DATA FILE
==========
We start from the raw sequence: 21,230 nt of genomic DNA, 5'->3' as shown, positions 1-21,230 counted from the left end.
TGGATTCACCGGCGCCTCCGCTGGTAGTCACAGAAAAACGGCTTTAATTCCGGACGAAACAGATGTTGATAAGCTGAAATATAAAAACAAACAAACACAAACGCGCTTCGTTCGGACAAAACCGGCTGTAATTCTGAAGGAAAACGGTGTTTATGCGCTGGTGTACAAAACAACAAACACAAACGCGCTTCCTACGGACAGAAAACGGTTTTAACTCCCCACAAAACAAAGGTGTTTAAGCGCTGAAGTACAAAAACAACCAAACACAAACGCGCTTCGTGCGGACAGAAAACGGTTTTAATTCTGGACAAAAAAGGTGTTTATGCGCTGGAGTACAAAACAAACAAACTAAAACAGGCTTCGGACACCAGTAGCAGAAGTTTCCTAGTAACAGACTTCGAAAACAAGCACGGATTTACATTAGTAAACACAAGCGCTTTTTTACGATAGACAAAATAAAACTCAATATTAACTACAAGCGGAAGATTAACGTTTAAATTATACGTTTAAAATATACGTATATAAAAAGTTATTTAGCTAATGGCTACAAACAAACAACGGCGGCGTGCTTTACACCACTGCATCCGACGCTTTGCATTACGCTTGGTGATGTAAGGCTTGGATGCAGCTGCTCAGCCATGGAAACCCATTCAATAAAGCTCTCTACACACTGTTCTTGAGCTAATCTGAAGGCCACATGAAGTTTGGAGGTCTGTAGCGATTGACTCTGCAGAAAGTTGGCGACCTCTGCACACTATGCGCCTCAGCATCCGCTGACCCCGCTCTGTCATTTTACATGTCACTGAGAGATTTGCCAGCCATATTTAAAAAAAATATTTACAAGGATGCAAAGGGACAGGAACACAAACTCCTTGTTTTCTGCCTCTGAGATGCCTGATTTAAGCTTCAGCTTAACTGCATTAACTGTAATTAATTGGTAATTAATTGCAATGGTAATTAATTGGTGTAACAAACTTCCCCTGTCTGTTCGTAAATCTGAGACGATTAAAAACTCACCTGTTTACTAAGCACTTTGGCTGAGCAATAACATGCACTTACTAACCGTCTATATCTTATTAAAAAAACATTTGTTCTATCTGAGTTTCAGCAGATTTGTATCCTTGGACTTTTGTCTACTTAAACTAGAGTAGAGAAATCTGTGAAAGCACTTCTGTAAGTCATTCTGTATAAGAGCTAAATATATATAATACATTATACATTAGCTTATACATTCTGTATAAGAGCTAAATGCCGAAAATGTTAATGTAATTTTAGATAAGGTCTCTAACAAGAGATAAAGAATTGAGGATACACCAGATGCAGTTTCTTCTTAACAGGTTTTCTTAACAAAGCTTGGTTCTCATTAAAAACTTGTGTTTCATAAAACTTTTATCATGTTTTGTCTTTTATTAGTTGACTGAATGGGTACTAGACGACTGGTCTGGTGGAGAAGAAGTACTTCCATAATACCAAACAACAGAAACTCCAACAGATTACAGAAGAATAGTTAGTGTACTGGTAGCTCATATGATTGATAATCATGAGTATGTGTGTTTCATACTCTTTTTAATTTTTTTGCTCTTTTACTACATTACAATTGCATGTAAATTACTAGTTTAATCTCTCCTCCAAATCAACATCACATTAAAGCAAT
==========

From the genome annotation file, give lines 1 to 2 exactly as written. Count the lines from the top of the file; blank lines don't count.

We start from the raw sequence: 21,230 nt of genomic DNA, 5'->3' as shown, positions 1-21,230 counted from the left end.
TGGATTCACCGGCGCCTCCGCTGGTAGTCACAGAAAAACGGCTTTAATTCCGGACGAAACAGATGTTGATAAGCTGAAATATAAAAACAAACAAACACAAACGCGCTTCGTTCGGACAAAACCGGCTGTAATTCTGAAGGAAAACGGTGTTTATGCGCTGGTGTACAAAACAACAAACACAAACGCGCTTCCTACGGACAGAAAACGGTTTTAACTCCCCACAAAACAAAGGTGTTTAAGCGCTGAAGTACAAAAACAACCAAACACAAACGCGCTTCGTGCGGACAGAAAACGGTTTTAATTCTGGACAAAAAAGGTGTTTATGCGCTGGAGTACAAAACAAACAAACTAAAACAGGCTTCGGACACCAGTAGCAGAAGTTTCCTAGTAACAGACTTCGAAAACAAGCACGGATTTACATTAGTAAACACAAGCGCTTTTTTACGATAGACAAAATAAAACTCAATATTAACTACAAGCGGAAGATTAACGTTTAAATTATACGTTTAAAATATACGTATATAAAAAGTTATTTAGCTAATGGCTACAAACAAACAACGGCGGCGTGCTTTACACCACTGCATCCGACGCTTTGCATTACGCTTGGTGATGTAAGGCTTGGATGCAGCTGCTCAGCCATGGAAACCCATTCAATAAAGCTCTCTACACACTGTTCTTGAGCTAATCTGAAGGCCACATGAAGTTTGGAGGTCTGTAGCGATTGACTCTGCAGAAAGTTGGCGACCTCTGCACACTATGCGCCTCAGCATCCGCTGACCCCGCTCTGTCATTTTACATGTCACTGAGAGATTTGCCAGCCATATTTAAAAAAAATATTTACAAGGATGCAAAGGGACAGGAACACAAACTCCTTGTTTTCTGCCTCTGAGATGCCTGATTTAAGCTTCAGCTTAACTGCATTAACTGTAATTAATTGGTAATTAATTGCAATGGTAATTAATTGGTGTAACAAACTTCCCCTGTCTGTTCGTAAATCTGAGACGATTAAAAACTCACCTGTTTACTAAGCACTTTGGCTGAGCAATAACATGCACTTACTAACCGTCTATATCTTATTAAAAAAACATTTGTTCTATCTGAGTTTCAGCAGATTTGTATCCTTGGACTTTTGTCTACTTAAACTAGAGTAGAGAAATCTGTGAAAGCACTTCTGTAAGTCATTCTGTATAAGAGCTAAATATATATAATACATTATACATTAGCTTATACATTCTGTATAAGAGCTAAATGCCGAAAATGTTAATGTAATTTTAGATAAGGTCTCTAACAAGAGATAAAGAATTGAGGATACACCAGATGCAGTTTCTTCTTAACAGGTTTTCTTAACAAAGCTTGGTTCTCATTAAAAACTTGTGTTTCATAAAACTTTTATCATGTTTTGTCTTTTATTAGTTGACTGAATGGGTACTAGACGACTGGTCTGGTGGAGAAGAAGTACTTCCATAATACCAAACAACAGAAACTCCAACAGATTACAGAAGAATAGTTAGTGTACTGGTAGCTCATATGATTGATAATCATGAGTATGTGTGTTTCATACTCTTTTTAATTTTTTTGCTCTTTTACTACATTACAATTGCATGTAAATTACTAGTTTAATCTCTCCTCCAAATCAACATCACATTAAAGCAAT